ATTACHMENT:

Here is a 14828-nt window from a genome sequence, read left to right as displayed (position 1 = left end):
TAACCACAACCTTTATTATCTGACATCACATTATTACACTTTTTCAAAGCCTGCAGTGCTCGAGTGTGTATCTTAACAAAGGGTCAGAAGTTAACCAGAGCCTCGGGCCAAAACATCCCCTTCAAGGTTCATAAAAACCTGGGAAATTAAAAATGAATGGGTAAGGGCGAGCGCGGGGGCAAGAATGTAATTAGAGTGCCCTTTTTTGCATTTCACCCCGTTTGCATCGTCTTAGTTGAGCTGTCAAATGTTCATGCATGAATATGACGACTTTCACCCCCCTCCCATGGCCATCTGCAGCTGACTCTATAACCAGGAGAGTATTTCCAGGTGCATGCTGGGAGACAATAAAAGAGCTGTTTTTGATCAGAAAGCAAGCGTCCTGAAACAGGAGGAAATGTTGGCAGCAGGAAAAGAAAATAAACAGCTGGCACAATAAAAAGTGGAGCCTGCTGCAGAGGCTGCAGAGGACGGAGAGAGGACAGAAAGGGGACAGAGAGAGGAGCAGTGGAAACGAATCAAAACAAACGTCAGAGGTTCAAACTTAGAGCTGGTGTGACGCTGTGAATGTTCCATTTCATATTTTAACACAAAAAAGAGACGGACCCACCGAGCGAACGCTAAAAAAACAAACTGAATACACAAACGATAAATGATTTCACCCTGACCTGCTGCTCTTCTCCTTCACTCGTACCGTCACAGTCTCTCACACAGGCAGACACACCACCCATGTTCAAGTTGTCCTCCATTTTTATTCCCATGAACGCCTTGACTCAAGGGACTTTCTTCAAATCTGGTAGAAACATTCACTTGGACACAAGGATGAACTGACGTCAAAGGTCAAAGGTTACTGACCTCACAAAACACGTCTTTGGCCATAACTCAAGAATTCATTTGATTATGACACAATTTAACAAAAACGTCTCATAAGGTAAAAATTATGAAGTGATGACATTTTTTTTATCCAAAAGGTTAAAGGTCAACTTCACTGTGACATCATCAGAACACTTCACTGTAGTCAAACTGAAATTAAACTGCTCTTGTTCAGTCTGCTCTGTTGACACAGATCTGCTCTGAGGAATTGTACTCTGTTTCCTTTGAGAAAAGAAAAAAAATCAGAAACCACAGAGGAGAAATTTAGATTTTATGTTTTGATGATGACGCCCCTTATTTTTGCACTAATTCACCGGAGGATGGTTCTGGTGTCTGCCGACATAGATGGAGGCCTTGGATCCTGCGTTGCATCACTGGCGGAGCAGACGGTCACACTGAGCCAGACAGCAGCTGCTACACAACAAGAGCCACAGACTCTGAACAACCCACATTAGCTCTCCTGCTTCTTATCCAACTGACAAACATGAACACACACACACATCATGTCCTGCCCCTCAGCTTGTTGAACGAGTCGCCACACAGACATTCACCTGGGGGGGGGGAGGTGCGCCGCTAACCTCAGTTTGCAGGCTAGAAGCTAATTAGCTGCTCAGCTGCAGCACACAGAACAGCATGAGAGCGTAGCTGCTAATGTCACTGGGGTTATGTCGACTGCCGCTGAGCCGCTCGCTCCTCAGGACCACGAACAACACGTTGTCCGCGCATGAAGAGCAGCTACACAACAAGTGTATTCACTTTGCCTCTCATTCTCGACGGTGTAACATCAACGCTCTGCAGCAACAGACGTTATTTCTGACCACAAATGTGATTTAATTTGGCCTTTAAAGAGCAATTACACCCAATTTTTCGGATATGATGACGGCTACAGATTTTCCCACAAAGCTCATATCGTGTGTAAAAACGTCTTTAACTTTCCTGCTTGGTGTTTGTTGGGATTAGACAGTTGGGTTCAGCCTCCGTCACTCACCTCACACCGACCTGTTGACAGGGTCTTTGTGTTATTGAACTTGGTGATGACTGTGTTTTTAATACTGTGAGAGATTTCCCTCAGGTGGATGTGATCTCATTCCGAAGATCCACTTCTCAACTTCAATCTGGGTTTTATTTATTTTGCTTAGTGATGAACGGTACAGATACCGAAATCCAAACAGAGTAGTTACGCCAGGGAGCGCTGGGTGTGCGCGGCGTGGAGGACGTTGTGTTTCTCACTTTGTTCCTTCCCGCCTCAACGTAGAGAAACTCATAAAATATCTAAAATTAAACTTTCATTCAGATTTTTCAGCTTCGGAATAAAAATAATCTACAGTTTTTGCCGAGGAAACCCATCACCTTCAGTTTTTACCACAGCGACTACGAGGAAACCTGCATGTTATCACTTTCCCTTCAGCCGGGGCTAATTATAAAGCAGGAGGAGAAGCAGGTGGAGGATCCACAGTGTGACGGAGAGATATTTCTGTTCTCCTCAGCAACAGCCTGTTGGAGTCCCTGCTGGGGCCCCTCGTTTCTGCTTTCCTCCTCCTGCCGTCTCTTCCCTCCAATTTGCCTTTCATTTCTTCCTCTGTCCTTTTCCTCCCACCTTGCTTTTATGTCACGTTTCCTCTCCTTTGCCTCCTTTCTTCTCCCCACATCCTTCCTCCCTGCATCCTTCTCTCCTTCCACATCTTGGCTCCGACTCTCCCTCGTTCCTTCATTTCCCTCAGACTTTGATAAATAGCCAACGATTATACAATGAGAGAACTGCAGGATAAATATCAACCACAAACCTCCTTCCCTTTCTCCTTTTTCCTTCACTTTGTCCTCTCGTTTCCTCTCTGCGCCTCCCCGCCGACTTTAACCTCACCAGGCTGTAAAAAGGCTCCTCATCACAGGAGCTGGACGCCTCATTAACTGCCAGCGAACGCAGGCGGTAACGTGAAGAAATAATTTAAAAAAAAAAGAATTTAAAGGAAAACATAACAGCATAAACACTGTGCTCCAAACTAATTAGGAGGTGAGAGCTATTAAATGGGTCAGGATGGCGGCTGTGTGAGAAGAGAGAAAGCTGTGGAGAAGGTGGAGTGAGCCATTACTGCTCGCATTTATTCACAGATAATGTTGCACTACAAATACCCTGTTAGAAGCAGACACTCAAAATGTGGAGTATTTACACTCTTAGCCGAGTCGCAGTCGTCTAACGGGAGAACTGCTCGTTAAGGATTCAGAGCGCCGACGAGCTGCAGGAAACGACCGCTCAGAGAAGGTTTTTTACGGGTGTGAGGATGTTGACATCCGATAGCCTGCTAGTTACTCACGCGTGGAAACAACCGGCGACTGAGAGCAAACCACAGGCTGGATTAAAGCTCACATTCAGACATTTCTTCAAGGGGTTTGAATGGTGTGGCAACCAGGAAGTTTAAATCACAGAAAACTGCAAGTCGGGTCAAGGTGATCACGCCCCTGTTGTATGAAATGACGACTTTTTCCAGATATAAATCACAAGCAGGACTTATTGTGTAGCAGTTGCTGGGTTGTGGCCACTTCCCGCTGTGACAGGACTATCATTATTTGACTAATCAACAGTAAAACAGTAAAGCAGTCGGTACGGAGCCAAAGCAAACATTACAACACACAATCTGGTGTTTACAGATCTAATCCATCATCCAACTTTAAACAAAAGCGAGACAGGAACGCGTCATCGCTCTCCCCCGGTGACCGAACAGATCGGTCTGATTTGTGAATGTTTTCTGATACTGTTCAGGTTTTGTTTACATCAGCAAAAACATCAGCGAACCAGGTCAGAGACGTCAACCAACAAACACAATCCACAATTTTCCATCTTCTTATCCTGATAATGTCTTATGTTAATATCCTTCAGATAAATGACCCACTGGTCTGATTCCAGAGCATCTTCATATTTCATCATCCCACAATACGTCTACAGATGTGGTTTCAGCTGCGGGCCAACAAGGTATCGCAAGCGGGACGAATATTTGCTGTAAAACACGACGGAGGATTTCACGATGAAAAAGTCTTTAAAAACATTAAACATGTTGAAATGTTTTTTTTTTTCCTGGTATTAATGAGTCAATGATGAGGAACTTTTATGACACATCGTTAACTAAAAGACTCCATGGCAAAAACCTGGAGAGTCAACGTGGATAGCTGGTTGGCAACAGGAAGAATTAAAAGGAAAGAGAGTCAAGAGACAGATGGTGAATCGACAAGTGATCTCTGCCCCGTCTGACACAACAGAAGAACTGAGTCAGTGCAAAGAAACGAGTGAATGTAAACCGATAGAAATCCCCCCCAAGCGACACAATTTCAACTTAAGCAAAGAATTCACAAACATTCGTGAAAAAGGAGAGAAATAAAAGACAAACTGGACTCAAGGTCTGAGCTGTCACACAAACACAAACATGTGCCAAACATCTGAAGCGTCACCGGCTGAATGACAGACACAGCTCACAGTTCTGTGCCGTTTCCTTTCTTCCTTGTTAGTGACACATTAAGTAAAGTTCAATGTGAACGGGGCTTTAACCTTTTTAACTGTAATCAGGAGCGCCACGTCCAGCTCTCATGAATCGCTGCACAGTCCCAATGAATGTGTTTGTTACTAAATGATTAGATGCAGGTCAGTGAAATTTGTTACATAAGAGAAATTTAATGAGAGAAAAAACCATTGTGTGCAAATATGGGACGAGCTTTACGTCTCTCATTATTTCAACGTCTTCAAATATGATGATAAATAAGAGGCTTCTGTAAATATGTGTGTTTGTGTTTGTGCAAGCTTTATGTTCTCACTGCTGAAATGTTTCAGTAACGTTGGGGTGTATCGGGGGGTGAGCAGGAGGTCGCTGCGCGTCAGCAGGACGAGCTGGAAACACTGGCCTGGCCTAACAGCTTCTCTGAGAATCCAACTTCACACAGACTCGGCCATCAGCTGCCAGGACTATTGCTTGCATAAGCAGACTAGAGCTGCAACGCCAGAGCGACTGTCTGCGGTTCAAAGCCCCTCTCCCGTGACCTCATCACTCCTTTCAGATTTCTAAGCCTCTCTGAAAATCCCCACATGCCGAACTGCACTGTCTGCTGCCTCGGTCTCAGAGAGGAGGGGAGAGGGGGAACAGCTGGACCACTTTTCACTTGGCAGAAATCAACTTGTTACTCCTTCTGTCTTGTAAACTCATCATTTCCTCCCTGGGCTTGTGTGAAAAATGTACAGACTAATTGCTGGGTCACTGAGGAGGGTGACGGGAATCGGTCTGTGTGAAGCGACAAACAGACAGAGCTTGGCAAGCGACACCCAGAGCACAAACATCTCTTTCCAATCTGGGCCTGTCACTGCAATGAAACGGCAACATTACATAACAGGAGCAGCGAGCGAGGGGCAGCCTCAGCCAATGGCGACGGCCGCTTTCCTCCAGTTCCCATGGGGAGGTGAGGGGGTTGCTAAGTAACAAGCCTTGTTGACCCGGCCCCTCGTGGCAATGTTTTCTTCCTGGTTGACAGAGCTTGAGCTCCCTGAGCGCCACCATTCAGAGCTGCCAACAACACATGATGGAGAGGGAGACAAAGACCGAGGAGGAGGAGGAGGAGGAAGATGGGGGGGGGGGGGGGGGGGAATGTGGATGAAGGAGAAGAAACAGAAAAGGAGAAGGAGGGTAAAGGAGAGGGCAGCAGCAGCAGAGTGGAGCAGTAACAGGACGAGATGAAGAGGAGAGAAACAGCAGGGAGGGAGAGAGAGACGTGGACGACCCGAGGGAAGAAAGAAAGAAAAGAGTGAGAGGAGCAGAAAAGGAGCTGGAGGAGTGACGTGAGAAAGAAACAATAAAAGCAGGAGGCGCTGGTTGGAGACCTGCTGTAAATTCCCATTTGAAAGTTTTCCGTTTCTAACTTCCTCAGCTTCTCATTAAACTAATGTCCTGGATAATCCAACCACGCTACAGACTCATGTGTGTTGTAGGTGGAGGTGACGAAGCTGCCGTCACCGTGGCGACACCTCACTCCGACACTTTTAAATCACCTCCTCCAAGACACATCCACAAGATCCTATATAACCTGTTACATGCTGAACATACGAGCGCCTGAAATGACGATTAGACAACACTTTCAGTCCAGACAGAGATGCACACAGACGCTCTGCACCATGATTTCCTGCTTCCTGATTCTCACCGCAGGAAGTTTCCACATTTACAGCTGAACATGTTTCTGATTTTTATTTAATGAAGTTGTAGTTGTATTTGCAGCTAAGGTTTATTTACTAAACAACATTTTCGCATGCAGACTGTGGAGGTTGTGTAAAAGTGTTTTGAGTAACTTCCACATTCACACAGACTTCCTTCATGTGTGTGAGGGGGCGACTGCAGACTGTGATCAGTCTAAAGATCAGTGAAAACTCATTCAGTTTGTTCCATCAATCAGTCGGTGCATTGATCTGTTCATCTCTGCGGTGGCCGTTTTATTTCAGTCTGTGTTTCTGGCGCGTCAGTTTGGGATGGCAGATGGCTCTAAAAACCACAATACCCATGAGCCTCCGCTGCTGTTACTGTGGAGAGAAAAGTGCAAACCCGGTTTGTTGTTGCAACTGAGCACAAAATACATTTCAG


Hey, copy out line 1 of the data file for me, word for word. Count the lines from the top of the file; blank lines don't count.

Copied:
Here is a 14828-nt window from a genome sequence, read left to right as displayed (position 1 = left end):